Like New Zealand’s current rules, Australia does not apply GST to either outbound or inbound mobile roaming services.
The differing treatment of mobile roaming services around the world can result in both double taxation and double non-taxation. For example, the roaming services received by an EU resident travelling in Canada would be subject to GST/VAT in both the EU and Canada. Conversely, the roaming services received by a Canadian resident in the EU would not be subject to GST/VAT in either jurisdiction.
On 8 April 2019 Cabinet agreed as part of Budget 2019 to amend the GST rules for telecommunications services to apply GST to outbound mobile roaming services from 1 October 2020 (refer DEV-19-MIN-0059). The issues paper GST and telecommunications services was then released on 17 May 2019 to consult on the detailed design of the proposed changes.
This RIA updates the analysis of options following consultation on the issues paper. However, the proposed option is still to apply GST to outbound mobile roaming services.
Cabinet has previously agreed to an application date for the proposed changes to the GST rules for telecommunications services of 1 October 2020. However, this application date may not give telecommunications suppliers enough time to make and test the necessary systems changes to apply GST to outbound mobile roaming services.
2.2 Who is affected and how?
The affected parties are suppliers of telecommunications services and the consumers of these services. New Zealand telecommunications suppliers will be affected as the proposed options would impact on the GST treatment of their supplies of outbound mobile roaming services. Consumers of telecommunications services will be affected as the price they pay for mobile roaming services may increase depending on whether suppliers pass on the full GST cost, or alter their pricing strategies.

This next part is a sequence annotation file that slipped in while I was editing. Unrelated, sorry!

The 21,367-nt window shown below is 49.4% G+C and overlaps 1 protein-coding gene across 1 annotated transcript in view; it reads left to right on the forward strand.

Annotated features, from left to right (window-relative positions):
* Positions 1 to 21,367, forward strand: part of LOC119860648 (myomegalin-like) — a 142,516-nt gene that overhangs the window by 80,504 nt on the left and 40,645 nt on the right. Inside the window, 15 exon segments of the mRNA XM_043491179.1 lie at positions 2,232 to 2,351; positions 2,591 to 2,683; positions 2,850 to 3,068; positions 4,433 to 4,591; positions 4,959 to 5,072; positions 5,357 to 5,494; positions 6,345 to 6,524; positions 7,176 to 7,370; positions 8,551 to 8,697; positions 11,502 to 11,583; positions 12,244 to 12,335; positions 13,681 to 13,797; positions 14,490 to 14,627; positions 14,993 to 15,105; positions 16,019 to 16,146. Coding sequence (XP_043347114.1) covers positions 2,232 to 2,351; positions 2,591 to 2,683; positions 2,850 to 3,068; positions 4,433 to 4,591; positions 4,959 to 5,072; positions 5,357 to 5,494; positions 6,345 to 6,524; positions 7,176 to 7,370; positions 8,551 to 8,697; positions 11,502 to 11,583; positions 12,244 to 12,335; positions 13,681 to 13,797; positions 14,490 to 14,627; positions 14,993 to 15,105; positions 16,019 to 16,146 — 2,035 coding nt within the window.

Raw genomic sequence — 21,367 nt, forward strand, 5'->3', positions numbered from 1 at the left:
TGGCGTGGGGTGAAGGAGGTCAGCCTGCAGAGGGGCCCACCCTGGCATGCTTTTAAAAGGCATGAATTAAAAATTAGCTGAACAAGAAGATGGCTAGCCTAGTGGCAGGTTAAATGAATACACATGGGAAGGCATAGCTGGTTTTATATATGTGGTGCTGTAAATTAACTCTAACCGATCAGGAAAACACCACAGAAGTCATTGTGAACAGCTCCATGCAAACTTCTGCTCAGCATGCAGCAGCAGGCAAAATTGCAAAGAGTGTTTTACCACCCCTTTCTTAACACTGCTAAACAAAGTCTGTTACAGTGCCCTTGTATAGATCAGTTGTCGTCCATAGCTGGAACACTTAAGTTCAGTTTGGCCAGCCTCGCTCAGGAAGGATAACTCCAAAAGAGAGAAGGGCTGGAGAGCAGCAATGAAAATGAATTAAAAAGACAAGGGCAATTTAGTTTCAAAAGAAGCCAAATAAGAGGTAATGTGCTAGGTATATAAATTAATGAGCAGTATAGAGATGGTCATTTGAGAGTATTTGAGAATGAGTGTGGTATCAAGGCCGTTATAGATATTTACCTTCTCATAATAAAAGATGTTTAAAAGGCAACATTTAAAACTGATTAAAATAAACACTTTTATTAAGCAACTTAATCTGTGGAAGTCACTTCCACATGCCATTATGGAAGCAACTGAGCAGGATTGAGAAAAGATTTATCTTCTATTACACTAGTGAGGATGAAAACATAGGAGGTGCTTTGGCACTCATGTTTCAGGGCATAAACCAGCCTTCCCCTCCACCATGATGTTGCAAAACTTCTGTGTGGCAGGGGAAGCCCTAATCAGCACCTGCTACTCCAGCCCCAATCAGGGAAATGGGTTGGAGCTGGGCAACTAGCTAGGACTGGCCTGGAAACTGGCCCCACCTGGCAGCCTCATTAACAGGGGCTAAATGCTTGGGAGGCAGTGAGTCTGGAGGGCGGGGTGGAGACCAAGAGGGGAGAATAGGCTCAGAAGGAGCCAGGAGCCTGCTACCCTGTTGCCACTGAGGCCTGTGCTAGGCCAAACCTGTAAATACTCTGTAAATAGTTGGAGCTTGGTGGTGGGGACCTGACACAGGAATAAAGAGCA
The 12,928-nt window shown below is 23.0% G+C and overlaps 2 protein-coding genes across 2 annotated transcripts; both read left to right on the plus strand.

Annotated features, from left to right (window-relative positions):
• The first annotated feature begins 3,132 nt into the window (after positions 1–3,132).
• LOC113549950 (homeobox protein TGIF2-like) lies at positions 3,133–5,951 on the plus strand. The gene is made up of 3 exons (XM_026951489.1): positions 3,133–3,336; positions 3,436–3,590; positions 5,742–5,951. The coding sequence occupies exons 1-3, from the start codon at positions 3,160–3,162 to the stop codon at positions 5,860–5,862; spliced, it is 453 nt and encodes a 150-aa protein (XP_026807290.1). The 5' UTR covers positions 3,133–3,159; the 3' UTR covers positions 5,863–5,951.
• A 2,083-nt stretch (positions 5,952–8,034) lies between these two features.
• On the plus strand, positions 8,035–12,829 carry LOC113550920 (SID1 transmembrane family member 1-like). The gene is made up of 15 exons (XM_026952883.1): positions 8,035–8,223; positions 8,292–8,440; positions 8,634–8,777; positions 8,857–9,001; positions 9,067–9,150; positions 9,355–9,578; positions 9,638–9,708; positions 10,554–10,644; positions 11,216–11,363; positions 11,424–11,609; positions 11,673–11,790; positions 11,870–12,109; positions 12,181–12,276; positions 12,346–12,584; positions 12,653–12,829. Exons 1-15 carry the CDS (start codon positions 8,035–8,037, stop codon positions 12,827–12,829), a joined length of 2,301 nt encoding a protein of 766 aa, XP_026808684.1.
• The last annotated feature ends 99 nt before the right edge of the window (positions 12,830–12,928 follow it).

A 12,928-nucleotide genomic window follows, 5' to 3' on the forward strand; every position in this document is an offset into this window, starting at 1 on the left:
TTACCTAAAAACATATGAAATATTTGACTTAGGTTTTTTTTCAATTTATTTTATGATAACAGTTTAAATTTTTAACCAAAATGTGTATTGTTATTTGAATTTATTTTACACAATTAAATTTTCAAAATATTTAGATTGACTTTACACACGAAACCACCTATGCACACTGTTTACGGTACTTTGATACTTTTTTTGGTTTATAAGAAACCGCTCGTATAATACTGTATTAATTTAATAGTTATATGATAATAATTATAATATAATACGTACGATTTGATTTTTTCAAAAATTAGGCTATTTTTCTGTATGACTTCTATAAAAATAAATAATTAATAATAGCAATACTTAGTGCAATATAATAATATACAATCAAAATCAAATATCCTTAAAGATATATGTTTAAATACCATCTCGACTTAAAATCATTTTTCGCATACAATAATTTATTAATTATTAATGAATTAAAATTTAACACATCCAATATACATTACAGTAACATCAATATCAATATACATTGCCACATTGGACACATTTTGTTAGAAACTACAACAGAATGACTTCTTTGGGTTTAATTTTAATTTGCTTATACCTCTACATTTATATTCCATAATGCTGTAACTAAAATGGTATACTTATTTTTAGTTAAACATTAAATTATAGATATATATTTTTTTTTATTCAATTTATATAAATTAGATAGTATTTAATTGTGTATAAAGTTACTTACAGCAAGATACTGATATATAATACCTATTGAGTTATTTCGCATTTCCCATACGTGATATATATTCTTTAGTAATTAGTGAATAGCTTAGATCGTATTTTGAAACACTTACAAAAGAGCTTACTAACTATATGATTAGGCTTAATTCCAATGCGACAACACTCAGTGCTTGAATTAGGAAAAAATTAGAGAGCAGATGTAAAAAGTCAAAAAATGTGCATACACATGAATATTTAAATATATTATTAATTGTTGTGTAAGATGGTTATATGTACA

2.3 Are there any constraints on the scope for decision making?
Applying GST to the actual inbound mobile roaming services supplied by foreign telecommunications suppliers to non-residents travelling in New Zealand is unlikely to be a viable option and has therefore not been considered. Many telecommunications suppliers sell global or regional roaming packs that allow a consumer to roam in multiple jurisdictions for a single fee. At the time of supply the telecommunication supplier will not know which jurisdiction a consumer will consume the roaming services in. Furthermore, a consumer may consume the roaming services in multiple jurisdictions. If the actual inbound roaming services were subject to GST it would therefore be likely to cause telecommunications suppliers significant difficulties in attempting to apportion roaming charges between the different jurisdictions in which a customer consumed the roaming service.
3.1 What options have been considered?
The objective is to maintain New Zealand’s broad-based GST framework by extending the application of GST to more services. The following criteria have been used to assess the options against this objective:
- Destination principle: The option should be consistent with the principle that GST or VAT should generally apply in the jurisdiction in which consumption occurs.
- Business neutrality: The option should be consistent with the principle that GST should be borne by final consumers and should not be a cost to businesses.
- International consistency: The option should give consideration to approaches taken internationally to minimise instances of double taxation or double non-taxation.
- Compliance costs – The option should minimise compliance costs for telecommunications suppliers as much as possible.
Option 1: Status quo
Under the status quo both outbound and inbound roaming services are not subject to GST at 15%.
The status quo does not achieve the objective as, under New Zealand’s broad-based GST framework, GST should apply to one of outbound or inbound mobile roaming services.